Bennett (2005) argues that libraries need to evolve from service organizations (providing services to patrons as if they were mere consumers) to organizations that primarily promote and support learning.
Using participant observation, and mainly observing students working in the library in designated study areas on the main floor and seventh floor, as well as secondarily observing students using study carrels on other library floors, my initial impression is that students are pursuing study behaviors (engaged in activities that one would normally expect to find in an academic library), and these behaviors are mostly academic activities that support their course work here at school. They are attentive and involved in what they are doing.  The library is providing an atmosphere that encourages these behaviors.

In spite of some initial thoughts about the high level of noise, high pedestrian traffic, social gatherings and general “hubbub” in the group study area on the main floor, my observations show that students are working on course work most of the time.  Even when it may appear that small groups of students are “chatting”, or eating/drinking, flirting, or whatever, they are also generally studying as well.

Behaviors that students exhibit in the library appear to be practical activities and goal-oriented behaviors.  These behaviors can be grouped together as behaviors that involve a range of skills, routines, and habits that are probably learned over time and appear consistent with a wide range of behaviors that support academic engagement. These behaviors can be called study behaviors and examples of these include reading, writing, consulting with fellow students, using computers to do literature searching, communicating with others, and writing assignments.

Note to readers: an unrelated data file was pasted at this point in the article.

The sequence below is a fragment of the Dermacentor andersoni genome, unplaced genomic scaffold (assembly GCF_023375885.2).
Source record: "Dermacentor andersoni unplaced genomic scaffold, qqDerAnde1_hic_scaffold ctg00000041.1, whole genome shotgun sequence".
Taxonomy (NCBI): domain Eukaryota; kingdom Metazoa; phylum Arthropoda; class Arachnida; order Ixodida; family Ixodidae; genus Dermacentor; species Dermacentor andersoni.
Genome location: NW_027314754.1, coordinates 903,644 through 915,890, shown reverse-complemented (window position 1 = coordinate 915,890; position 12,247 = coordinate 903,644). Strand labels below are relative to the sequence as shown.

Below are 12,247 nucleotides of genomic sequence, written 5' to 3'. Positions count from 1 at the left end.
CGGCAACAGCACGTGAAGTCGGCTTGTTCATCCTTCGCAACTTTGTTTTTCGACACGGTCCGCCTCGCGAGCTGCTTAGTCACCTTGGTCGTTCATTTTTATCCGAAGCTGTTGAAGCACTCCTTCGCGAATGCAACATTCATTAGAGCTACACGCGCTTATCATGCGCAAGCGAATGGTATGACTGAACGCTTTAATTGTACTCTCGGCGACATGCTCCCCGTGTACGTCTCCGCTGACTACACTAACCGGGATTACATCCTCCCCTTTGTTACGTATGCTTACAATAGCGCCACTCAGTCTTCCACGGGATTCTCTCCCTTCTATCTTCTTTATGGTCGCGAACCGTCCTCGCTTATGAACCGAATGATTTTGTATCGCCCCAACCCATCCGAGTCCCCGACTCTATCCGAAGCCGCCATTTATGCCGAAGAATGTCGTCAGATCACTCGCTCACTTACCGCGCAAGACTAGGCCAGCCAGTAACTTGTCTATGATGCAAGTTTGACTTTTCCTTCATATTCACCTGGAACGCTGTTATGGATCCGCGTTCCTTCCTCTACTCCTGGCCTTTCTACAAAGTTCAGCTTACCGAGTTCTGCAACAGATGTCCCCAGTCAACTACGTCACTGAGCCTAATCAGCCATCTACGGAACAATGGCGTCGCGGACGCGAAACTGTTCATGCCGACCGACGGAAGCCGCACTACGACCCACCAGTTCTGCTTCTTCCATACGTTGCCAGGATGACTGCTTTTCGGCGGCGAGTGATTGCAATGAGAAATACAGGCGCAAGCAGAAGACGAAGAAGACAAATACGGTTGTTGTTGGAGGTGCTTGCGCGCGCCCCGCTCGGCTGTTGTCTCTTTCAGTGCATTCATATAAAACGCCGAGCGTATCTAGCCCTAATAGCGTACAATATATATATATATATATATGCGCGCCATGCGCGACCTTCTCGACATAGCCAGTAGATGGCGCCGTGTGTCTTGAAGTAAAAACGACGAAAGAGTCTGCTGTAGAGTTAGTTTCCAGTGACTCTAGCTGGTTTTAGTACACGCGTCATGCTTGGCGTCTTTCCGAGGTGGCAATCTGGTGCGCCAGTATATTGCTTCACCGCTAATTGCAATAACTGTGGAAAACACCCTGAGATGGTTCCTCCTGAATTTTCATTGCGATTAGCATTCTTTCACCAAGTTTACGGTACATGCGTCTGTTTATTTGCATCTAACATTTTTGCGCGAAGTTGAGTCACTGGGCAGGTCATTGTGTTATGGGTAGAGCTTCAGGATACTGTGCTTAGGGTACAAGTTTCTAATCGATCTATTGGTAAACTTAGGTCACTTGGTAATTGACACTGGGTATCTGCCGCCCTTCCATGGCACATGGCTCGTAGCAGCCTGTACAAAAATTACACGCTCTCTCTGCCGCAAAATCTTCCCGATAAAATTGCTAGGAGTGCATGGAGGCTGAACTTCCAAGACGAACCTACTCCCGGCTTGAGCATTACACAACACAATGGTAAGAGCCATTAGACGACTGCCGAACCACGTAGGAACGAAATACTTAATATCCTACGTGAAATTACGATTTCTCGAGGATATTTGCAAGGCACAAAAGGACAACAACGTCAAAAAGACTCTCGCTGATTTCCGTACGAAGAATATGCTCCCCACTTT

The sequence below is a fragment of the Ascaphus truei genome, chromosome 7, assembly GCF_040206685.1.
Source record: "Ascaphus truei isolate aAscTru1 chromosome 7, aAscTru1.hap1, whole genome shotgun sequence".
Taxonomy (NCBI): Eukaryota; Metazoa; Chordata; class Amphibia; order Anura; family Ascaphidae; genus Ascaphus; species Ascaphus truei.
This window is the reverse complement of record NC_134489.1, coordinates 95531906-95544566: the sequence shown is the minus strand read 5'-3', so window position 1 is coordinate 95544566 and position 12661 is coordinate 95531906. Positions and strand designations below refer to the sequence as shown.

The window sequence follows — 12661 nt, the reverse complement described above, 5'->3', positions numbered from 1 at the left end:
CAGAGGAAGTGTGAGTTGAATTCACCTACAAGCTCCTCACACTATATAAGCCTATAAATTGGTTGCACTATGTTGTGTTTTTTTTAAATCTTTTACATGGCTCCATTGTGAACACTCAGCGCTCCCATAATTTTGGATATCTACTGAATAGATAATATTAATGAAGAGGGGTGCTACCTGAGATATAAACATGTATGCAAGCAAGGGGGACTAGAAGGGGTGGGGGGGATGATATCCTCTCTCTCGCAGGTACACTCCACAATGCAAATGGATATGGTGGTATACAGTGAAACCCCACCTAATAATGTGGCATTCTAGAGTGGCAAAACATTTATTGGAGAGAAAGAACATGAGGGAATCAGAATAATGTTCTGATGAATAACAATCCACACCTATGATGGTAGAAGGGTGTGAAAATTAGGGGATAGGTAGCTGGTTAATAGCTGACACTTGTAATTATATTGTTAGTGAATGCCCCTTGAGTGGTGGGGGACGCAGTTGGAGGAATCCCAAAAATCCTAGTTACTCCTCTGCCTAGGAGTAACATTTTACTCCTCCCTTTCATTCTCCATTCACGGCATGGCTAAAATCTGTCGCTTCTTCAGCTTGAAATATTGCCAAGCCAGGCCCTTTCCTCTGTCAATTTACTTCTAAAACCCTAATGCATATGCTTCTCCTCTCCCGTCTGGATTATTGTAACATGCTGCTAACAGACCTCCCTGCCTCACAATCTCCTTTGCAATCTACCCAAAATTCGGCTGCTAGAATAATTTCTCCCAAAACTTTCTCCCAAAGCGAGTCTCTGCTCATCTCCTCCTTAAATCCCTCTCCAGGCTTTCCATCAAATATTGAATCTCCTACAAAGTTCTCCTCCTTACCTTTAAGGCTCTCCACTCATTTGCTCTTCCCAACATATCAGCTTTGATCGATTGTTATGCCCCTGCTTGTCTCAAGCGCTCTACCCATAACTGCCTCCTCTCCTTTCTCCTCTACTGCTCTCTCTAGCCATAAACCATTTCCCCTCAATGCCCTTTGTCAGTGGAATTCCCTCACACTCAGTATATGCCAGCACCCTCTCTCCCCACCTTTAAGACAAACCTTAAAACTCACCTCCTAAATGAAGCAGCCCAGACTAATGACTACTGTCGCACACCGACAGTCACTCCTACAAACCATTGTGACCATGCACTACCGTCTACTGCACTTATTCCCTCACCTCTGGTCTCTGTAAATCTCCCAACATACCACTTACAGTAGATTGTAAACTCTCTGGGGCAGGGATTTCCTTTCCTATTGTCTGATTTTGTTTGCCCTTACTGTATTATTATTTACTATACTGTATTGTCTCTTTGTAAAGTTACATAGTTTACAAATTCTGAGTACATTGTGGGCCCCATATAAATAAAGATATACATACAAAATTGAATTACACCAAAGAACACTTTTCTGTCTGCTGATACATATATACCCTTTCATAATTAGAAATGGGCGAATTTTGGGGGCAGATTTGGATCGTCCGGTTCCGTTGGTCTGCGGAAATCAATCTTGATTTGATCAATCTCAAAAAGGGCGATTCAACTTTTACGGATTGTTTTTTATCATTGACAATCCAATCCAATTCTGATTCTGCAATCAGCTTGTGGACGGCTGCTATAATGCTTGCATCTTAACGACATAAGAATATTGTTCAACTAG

Some of the behaviors observed can be grouped together as leisure or social behaviors but these, on the whole, do not seem to distract from academic work being done in the library.  Students using cell phone, personal sound devices, or chatting, or napping are generally not the main behavioral activities observed although they do appear.  The context of academic learning takes precedence and these other activities seem to promote personal relaxation, and social bonding between students.  I noted that similar patterns were reported by students in my interviews for other areas on campus that students often studied in. These included classrooms during times when the classrooms were not in use (e.g., weekends), and computer labs (e.g., faculty of business, computer commons, other labs).
In addition, it was clear to me that students acknowledged that there were distractions that they wanted to avoid, at times, when studying.  They wanted as much physical comfort as possible to help them study.  They wanted convenience.  They wanted quiet areas to get away from others so they could concentrate better. The nature of their assignments was a powerful factor in their preferences for group study areas.